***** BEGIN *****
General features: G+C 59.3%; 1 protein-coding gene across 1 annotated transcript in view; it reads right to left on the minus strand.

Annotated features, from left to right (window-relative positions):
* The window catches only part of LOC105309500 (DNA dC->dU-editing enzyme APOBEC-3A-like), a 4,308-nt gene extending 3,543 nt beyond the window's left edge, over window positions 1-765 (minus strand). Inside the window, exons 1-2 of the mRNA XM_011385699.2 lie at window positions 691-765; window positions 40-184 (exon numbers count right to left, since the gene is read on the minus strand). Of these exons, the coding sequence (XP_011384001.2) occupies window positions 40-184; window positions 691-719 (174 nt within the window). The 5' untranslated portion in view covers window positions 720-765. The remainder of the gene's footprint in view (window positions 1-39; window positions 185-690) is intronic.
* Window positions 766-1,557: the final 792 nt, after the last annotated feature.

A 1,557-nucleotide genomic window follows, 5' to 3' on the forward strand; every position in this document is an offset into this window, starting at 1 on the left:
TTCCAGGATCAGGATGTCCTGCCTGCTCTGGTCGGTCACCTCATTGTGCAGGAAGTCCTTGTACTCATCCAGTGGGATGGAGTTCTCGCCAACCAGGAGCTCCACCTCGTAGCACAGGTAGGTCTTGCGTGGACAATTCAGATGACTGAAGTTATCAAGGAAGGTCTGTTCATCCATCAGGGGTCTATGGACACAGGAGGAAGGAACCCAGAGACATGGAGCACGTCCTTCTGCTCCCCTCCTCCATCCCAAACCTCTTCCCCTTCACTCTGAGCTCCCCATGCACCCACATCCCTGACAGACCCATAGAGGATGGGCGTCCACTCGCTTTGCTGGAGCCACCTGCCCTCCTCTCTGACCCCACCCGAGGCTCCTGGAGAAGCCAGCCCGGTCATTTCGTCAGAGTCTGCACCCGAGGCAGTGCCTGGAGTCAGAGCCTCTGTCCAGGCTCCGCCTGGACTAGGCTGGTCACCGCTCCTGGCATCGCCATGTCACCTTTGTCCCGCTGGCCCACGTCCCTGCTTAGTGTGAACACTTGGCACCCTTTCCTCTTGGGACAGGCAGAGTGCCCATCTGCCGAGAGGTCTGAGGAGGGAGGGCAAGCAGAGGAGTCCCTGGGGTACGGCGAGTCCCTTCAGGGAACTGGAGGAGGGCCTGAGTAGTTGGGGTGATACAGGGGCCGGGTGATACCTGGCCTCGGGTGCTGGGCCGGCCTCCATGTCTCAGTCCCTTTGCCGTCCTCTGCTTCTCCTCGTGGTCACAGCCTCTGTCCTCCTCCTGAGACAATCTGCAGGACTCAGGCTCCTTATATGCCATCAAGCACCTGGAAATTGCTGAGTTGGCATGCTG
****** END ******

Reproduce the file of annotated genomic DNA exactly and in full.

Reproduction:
General features: G+C 59.3%; 1 protein-coding gene across 1 annotated transcript in view; it reads right to left on the minus strand.

Annotated features, from left to right (window-relative positions):
* The window catches only part of LOC105309500 (DNA dC->dU-editing enzyme APOBEC-3A-like), a 4,308-nt gene extending 3,543 nt beyond the window's left edge, over window positions 1-765 (minus strand). Inside the window, exons 1-2 of the mRNA XM_011385699.2 lie at window positions 691-765; window positions 40-184 (exon numbers count right to left, since the gene is read on the minus strand). Of these exons, the coding sequence (XP_011384001.2) occupies window positions 40-184; window positions 691-719 (174 nt within the window). The 5' untranslated portion in view covers window positions 720-765. The remainder of the gene's footprint in view (window positions 1-39; window positions 185-690) is intronic.
* Window positions 766-1,557: the final 792 nt, after the last annotated feature.

A 1,557-nucleotide genomic window follows, 5' to 3' on the forward strand; every position in this document is an offset into this window, starting at 1 on the left:
TTCCAGGATCAGGATGTCCTGCCTGCTCTGGTCGGTCACCTCATTGTGCAGGAAGTCCTTGTACTCATCCAGTGGGATGGAGTTCTCGCCAACCAGGAGCTCCACCTCGTAGCACAGGTAGGTCTTGCGTGGACAATTCAGATGACTGAAGTTATCAAGGAAGGTCTGTTCATCCATCAGGGGTCTATGGACACAGGAGGAAGGAACCCAGAGACATGGAGCACGTCCTTCTGCTCCCCTCCTCCATCCCAAACCTCTTCCCCTTCACTCTGAGCTCCCCATGCACCCACATCCCTGACAGACCCATAGAGGATGGGCGTCCACTCGCTTTGCTGGAGCCACCTGCCCTCCTCTCTGACCCCACCCGAGGCTCCTGGAGAAGCCAGCCCGGTCATTTCGTCAGAGTCTGCACCCGAGGCAGTGCCTGGAGTCAGAGCCTCTGTCCAGGCTCCGCCTGGACTAGGCTGGTCACCGCTCCTGGCATCGCCATGTCACCTTTGTCCCGCTGGCCCACGTCCCTGCTTAGTGTGAACACTTGGCACCCTTTCCTCTTGGGACAGGCAGAGTGCCCATCTGCCGAGAGGTCTGAGGAGGGAGGGCAAGCAGAGGAGTCCCTGGGGTACGGCGAGTCCCTTCAGGGAACTGGAGGAGGGCCTGAGTAGTTGGGGTGATACAGGGGCCGGGTGATACCTGGCCTCGGGTGCTGGGCCGGCCTCCATGTCTCAGTCCCTTTGCCGTCCTCTGCTTCTCCTCGTGGTCACAGCCTCTGTCCTCCTCCTGAGACAATCTGCAGGACTCAGGCTCCTTATATGCCATCAAGCACCTGGAAATTGCTGAGTTGGCATGCTG